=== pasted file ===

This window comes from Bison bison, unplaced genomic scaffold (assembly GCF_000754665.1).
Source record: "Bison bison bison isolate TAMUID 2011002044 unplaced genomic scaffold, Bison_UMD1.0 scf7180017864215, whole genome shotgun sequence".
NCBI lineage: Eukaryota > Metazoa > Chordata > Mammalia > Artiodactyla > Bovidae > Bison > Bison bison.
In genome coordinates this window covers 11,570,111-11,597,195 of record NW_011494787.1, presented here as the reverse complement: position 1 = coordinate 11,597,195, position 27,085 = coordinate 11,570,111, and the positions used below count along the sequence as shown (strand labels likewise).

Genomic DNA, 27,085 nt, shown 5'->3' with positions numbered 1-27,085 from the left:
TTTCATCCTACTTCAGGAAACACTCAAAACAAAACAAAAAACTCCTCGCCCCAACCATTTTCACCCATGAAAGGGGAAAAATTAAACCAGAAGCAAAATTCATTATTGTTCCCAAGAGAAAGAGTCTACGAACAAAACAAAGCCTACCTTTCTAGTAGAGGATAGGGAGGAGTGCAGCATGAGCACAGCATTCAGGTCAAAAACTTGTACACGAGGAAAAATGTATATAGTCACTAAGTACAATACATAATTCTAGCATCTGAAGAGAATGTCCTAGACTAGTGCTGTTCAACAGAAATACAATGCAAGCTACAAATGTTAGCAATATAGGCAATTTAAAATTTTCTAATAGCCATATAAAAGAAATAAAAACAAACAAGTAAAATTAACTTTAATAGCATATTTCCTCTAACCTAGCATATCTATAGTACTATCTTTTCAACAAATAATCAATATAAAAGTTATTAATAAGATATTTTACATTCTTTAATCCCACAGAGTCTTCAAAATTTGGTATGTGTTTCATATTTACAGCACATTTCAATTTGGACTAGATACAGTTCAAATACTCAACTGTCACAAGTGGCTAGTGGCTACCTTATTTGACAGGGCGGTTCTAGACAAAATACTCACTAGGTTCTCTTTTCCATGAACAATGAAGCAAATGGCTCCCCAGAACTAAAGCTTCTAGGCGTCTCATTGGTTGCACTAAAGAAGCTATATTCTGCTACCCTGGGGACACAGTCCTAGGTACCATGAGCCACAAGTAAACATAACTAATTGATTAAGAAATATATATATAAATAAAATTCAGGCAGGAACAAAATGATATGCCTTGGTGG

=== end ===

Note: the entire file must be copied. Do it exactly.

This window comes from Bison bison, unplaced genomic scaffold (assembly GCF_000754665.1).
Source record: "Bison bison bison isolate TAMUID 2011002044 unplaced genomic scaffold, Bison_UMD1.0 scf7180017864215, whole genome shotgun sequence".
NCBI lineage: Eukaryota > Metazoa > Chordata > Mammalia > Artiodactyla > Bovidae > Bison > Bison bison.
In genome coordinates this window covers 11,570,111-11,597,195 of record NW_011494787.1, presented here as the reverse complement: position 1 = coordinate 11,597,195, position 27,085 = coordinate 11,570,111, and the positions used below count along the sequence as shown (strand labels likewise).

Genomic DNA, 27,085 nt, shown 5'->3' with positions numbered 1-27,085 from the left:
TTTCATCCTACTTCAGGAAACACTCAAAACAAAACAAAAAACTCCTCGCCCCAACCATTTTCACCCATGAAAGGGGAAAAATTAAACCAGAAGCAAAATTCATTATTGTTCCCAAGAGAAAGAGTCTACGAACAAAACAAAGCCTACCTTTCTAGTAGAGGATAGGGAGGAGTGCAGCATGAGCACAGCATTCAGGTCAAAAACTTGTACACGAGGAAAAATGTATATAGTCACTAAGTACAATACATAATTCTAGCATCTGAAGAGAATGTCCTAGACTAGTGCTGTTCAACAGAAATACAATGCAAGCTACAAATGTTAGCAATATAGGCAATTTAAAATTTTCTAATAGCCATATAAAAGAAATAAAAACAAACAAGTAAAATTAACTTTAATAGCATATTTCCTCTAACCTAGCATATCTATAGTACTATCTTTTCAACAAATAATCAATATAAAAGTTATTAATAAGATATTTTACATTCTTTAATCCCACAGAGTCTTCAAAATTTGGTATGTGTTTCATATTTACAGCACATTTCAATTTGGACTAGATACAGTTCAAATACTCAACTGTCACAAGTGGCTAGTGGCTACCTTATTTGACAGGGCGGTTCTAGACAAAATACTCACTAGGTTCTCTTTTCCATGAACAATGAAGCAAATGGCTCCCCAGAACTAAAGCTTCTAGGCGTCTCATTGGTTGCACTAAAGAAGCTATATTCTGCTACCCTGGGGACACAGTCCTAGGTACCATGAGCCACAAGTAAACATAACTAATTGATTAAGAAATATATATATAAATAAAATTCAGGCAGGAACAAAATGATATGCCTTGGTGG